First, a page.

The Little Dumbbell Nebula

M76 is a faint irregular planetary nebula in the constellation Perseus. It is regarded by many as appearing to be a curious miniature of M27 (the Dumbbell Nebula) when viewed visually through a small telescope. As a result, M76 has the popular name as the Little Dumbbell Nebula. It is regarded by many as the faintest object on the Messier List, although it is technically tied with M91 and M98 at magnitude 10.1. The dim outer loops of gas on either side of the bright rectangular central portion are exceedingly faint. M76 is a roughly rectangular or box shapped nebula about 3.1 arc-minutes in size. The central star shines at magnitude 16.6 and is extremely hot at 60,000 degrees Kelvin.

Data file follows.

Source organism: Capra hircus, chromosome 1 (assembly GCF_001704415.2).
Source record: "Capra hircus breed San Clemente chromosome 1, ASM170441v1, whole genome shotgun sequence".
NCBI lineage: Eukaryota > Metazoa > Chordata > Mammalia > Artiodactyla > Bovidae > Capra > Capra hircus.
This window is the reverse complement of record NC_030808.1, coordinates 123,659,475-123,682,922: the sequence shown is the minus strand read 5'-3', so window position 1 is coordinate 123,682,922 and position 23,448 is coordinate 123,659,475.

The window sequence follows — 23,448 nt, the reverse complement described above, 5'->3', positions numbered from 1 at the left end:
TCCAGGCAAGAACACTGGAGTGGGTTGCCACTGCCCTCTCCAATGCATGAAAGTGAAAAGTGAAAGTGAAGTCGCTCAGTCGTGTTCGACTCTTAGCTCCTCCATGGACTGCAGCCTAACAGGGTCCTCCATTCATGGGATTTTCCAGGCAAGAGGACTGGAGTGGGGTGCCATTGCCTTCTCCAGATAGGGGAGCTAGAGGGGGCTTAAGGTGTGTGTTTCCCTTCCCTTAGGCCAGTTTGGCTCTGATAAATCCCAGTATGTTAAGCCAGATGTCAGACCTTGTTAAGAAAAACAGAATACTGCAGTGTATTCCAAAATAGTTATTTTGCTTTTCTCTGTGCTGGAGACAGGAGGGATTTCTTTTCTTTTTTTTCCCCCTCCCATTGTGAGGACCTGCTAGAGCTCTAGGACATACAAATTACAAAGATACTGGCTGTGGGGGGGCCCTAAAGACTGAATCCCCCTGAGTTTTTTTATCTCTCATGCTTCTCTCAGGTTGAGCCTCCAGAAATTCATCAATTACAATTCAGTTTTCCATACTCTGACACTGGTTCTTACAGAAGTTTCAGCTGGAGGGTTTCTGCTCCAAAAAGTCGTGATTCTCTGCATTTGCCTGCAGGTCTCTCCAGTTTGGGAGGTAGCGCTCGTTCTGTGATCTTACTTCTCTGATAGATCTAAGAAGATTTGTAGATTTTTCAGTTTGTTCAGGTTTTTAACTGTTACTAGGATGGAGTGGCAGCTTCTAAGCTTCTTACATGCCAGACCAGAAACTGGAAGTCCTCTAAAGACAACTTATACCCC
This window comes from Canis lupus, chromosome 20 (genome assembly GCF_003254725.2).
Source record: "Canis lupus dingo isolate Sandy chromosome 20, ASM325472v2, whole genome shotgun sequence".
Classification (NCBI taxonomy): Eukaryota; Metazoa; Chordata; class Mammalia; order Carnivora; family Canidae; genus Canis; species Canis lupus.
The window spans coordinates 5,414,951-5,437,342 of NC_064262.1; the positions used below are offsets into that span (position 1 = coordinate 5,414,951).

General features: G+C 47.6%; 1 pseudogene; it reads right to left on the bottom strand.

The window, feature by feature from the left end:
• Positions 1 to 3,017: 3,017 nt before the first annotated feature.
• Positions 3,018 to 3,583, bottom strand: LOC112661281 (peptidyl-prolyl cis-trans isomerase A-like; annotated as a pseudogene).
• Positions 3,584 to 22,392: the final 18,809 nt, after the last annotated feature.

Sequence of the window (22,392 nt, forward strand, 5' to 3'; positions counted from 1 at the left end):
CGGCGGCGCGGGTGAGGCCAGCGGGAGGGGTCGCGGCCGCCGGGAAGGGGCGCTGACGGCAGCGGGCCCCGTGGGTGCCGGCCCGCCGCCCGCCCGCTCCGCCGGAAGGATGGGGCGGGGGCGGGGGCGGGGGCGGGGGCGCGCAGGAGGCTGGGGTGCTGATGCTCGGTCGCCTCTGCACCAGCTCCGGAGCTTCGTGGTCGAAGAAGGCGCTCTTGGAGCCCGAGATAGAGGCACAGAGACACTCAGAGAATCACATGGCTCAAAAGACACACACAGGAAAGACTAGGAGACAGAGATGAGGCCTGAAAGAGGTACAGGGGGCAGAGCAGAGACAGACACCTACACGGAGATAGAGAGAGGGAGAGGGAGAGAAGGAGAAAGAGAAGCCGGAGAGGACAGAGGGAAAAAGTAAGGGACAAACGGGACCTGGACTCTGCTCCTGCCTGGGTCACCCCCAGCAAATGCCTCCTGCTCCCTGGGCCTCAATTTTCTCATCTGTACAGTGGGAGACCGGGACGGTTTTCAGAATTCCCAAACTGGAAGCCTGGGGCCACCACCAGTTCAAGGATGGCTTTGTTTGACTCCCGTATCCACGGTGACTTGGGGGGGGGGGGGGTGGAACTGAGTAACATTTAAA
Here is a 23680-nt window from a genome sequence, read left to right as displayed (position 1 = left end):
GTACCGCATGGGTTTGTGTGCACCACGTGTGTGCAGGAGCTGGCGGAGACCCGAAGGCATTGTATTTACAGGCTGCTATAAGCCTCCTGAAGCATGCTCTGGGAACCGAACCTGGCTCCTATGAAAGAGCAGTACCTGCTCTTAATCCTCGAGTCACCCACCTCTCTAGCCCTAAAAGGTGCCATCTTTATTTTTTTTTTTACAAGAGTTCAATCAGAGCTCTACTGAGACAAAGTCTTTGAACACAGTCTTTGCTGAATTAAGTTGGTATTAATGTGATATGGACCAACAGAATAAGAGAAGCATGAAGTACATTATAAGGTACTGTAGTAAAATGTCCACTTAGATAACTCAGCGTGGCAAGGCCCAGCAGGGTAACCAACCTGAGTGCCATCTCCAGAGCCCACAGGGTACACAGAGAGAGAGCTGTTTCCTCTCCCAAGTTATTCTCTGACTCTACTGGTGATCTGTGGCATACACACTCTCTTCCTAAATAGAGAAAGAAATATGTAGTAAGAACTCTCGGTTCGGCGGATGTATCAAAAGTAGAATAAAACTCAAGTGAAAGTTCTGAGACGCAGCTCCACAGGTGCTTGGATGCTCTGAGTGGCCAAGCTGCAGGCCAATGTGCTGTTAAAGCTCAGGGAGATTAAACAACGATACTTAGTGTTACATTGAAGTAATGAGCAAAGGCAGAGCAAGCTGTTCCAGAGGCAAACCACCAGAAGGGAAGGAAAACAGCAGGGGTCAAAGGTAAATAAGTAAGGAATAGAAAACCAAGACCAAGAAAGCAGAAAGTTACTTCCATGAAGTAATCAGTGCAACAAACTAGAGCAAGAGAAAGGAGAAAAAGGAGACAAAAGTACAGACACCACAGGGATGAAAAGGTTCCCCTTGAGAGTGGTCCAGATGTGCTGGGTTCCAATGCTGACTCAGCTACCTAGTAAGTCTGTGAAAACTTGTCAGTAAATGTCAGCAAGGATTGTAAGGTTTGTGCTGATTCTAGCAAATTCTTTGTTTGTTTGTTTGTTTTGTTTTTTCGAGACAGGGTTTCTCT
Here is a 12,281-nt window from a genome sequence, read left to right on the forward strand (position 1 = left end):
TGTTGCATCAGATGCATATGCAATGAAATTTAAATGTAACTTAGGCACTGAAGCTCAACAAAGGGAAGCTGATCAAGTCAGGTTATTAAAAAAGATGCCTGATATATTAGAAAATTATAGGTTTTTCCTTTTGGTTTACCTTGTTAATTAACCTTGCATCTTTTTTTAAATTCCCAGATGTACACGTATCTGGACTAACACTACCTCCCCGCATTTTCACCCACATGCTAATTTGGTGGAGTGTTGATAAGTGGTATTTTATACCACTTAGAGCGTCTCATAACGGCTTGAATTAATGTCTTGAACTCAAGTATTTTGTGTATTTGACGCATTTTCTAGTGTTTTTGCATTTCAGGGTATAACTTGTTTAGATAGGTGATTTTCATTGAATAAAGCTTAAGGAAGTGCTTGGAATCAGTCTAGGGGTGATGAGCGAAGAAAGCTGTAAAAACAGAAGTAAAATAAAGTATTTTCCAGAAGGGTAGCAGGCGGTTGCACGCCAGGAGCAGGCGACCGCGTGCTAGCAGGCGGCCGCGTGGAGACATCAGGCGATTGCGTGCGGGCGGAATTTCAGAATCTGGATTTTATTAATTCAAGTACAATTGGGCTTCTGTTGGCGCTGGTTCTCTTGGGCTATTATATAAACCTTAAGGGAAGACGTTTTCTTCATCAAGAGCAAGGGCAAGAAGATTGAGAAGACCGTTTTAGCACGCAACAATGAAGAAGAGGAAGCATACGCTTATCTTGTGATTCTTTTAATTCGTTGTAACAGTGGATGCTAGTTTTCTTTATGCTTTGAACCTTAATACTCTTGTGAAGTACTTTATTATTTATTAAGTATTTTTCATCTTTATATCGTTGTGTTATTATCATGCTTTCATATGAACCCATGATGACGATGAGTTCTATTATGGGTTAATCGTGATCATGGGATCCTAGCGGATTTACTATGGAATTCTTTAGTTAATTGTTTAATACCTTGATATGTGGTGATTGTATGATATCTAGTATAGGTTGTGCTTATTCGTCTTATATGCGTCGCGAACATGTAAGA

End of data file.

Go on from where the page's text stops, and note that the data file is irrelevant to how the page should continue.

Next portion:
This nebula was discovered by P. Mechain in September 1780. Charles Messier discovered it a few weeks later and added it to his catalog as the 76th object on the list. This nebula is listed as two objects in the NGC catalog, i.e., as NGC 650 and NGC 651.

This is an RGB color composite CCD image taken with a Takahashi Mewlon 250 telescope using an ST-8XE CCD. The image was taken from my backyard in Scottsdale, Arizona.

M76 (NGC 650 & NGC 651)
Constellation: Perseus
RA: 01h 42m 18s Dec: +51d 34' 17" (J2000)
December 22, 2008
Image by Sid Leach
Scottsdale, Arizona

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